I think is really helpful. And that's such a great point about asking your technicians, especially seasoned technicians, technicians. Who've been with the practice for a while. I've been in the field for a while. What they can teach veterinarians is amazing. So getting kind of caught up in hierarchy, there never serves the clients or the patients at all. I definitely,

as a new grad, I learned so much from my technicians and those, I mean, they were just invaluable to me in those first five years, a hundred percent. So it's such a great thing. So you went into relief work and you're a bit of a nomad when it comes to the relief work you like to travel around. So it's an interesting concept.

And I think a lot of people that are considering relief, work love the idea of being able to travel and then support their travel with their work. But you actually do it. It's not just an idea for you. So tell us about how your relief work transitioned into that and why, So it originally transitioned into that? Well, I was mainly based in Florida and we were living in Florida and I was doing relief work.

And I, I honestly, I didn't really think of it as a career choice at that time. I just thought I'm just hopping around. It was after my second round of internship and I decided not to go back to the primary practice where I had worked before, although they welcomed me back and they were a great practice. I just, I was kinda,

I dunno, I'm kinda nosy. I wanted to see what else was going on out there. Like I'm a sampler. I always call myself a professional sampler and I wanted to see what other practices were like. So I started doing relief for that reason, but I really just thought, oh, you know, I'm going in, I'm doing the shift,

I'm getting my paycheck. And off I go, I didn't really think too hard about it. Beyond that. Then my husband got a job at a photography school in Missoula, Montana. And so I suddenly had to, we were going to be there for six months from somewhere, somewhere around may through October. And I suddenly had to go introduce myself to a new veterinary community that I didn't know.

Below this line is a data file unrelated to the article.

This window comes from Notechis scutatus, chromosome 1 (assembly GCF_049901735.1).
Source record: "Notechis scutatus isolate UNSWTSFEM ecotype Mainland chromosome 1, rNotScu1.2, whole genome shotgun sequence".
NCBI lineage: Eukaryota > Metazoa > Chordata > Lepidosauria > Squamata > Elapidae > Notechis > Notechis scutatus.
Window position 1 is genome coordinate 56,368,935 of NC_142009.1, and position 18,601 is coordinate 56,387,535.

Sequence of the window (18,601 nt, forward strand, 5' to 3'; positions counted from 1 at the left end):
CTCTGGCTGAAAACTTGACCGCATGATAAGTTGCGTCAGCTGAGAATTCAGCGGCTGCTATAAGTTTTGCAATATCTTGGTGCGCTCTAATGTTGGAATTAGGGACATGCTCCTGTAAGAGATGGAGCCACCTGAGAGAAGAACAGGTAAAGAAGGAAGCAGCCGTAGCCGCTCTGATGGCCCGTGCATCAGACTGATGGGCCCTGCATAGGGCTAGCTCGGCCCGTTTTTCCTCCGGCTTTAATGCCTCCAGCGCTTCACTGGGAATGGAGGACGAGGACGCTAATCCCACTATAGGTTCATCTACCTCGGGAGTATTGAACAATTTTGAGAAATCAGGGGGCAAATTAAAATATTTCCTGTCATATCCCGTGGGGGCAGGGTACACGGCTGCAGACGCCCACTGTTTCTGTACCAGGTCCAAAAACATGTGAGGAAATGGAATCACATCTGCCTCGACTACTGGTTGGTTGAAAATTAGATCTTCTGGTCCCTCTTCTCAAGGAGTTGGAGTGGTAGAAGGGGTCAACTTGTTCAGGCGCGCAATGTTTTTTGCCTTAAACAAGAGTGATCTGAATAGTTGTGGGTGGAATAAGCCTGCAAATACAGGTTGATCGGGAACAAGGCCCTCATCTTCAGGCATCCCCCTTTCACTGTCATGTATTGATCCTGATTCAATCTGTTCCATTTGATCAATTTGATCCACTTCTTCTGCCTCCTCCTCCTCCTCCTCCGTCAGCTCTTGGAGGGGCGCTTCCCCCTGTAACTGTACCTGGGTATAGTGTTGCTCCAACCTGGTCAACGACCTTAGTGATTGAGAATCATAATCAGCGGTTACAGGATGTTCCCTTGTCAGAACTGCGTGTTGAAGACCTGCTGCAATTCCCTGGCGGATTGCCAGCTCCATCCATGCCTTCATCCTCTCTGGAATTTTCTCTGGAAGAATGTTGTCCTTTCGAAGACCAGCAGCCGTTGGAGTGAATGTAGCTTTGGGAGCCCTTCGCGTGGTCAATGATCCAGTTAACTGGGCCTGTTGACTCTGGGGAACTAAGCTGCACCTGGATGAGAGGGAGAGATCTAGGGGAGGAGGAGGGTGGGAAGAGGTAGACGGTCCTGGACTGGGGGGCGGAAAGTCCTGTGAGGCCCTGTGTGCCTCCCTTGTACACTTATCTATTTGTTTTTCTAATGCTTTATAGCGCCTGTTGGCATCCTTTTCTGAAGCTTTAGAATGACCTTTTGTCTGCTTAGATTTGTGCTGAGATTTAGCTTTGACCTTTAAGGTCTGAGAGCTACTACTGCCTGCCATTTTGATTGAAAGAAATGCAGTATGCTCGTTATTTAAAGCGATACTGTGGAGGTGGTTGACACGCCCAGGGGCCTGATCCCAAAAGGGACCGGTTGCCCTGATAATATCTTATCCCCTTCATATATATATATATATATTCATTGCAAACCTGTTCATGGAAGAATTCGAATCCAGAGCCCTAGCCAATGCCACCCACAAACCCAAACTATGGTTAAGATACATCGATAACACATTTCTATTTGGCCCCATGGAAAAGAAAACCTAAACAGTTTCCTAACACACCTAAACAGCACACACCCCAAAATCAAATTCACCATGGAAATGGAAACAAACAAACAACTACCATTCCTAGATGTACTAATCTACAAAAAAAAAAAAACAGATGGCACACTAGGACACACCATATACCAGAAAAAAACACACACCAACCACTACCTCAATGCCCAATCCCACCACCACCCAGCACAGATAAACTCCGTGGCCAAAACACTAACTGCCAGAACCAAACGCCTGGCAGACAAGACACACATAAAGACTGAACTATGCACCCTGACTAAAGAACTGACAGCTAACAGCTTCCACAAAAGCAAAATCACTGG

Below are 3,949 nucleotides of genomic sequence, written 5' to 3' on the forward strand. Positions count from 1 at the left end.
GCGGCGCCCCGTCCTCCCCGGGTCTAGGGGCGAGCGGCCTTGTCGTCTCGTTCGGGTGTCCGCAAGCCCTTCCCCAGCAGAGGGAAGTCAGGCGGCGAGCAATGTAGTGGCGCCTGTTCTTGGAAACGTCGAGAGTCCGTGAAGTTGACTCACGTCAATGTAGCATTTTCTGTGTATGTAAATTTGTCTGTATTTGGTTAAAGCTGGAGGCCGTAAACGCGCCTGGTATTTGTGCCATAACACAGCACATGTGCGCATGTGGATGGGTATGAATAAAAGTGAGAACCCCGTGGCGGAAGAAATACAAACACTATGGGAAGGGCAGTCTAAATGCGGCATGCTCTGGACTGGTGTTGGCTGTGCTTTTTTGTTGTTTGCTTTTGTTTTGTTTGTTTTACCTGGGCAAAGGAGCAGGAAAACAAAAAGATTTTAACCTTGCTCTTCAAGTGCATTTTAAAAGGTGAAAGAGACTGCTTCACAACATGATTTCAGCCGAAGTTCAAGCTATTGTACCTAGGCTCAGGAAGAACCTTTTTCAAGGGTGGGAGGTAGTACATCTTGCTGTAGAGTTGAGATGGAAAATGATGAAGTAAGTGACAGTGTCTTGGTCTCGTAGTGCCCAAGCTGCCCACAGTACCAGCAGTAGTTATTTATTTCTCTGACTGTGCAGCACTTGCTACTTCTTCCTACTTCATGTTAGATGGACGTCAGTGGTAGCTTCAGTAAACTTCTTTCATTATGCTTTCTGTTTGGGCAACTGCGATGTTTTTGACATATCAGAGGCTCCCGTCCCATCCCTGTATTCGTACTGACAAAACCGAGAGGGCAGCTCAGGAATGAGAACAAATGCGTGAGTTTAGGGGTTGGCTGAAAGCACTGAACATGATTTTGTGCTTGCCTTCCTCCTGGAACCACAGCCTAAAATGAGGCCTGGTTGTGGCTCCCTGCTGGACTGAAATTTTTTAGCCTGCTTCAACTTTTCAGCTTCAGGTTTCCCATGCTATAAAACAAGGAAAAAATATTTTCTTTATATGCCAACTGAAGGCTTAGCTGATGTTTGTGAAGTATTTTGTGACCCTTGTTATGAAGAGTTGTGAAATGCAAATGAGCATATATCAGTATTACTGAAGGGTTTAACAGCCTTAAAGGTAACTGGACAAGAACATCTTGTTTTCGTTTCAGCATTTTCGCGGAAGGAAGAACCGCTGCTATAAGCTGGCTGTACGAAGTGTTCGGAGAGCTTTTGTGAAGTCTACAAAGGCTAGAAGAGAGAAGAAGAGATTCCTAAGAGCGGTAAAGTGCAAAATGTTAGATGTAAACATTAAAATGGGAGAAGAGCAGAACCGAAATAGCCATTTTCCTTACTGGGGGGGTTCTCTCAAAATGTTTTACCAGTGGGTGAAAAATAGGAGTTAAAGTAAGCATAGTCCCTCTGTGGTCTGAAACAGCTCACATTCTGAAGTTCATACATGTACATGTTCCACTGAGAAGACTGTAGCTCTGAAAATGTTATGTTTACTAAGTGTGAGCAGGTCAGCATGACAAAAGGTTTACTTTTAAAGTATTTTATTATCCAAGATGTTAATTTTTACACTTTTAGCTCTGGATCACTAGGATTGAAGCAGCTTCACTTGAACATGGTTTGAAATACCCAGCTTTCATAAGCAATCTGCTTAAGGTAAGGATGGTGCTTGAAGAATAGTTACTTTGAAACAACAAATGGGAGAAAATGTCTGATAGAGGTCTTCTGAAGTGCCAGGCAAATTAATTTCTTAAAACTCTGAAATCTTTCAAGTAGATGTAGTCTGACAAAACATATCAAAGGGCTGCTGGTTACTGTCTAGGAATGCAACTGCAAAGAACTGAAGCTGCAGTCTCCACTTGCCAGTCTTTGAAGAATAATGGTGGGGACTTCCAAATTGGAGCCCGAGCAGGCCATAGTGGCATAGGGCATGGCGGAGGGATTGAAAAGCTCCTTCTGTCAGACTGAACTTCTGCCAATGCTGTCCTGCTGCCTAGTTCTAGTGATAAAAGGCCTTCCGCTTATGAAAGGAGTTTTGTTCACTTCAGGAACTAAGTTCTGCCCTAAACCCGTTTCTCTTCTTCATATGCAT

And that was when I had the first shift of like, oh wow, I, this, I can be a business to business service provider or that's what I am. Right. And so I started sending out, I made business cards and I sent out marketing letters, you know, and my resume. And I kind of set myself up as a business and said,

this is what I'm doing. I'm a really fat here I am to offer services in your town. And it did not take me long to figure out like how awesome it is to do that because I realized, okay, Jimmy and James, my husband, Jimmy, and I can have this lifestyle. I mean, how awesome is it to leave Florida in the summer for those of you who know what it feels like in the summer,

it's great to leave here. And then how great is it to go live in Missoula, Montana. It is beautiful. And so that kind of set up that lifestyle of being a true business to business service provider and using that business to help us live in other parts of the country. So we went back to Missoula three years in a row, and then we've done Seattle.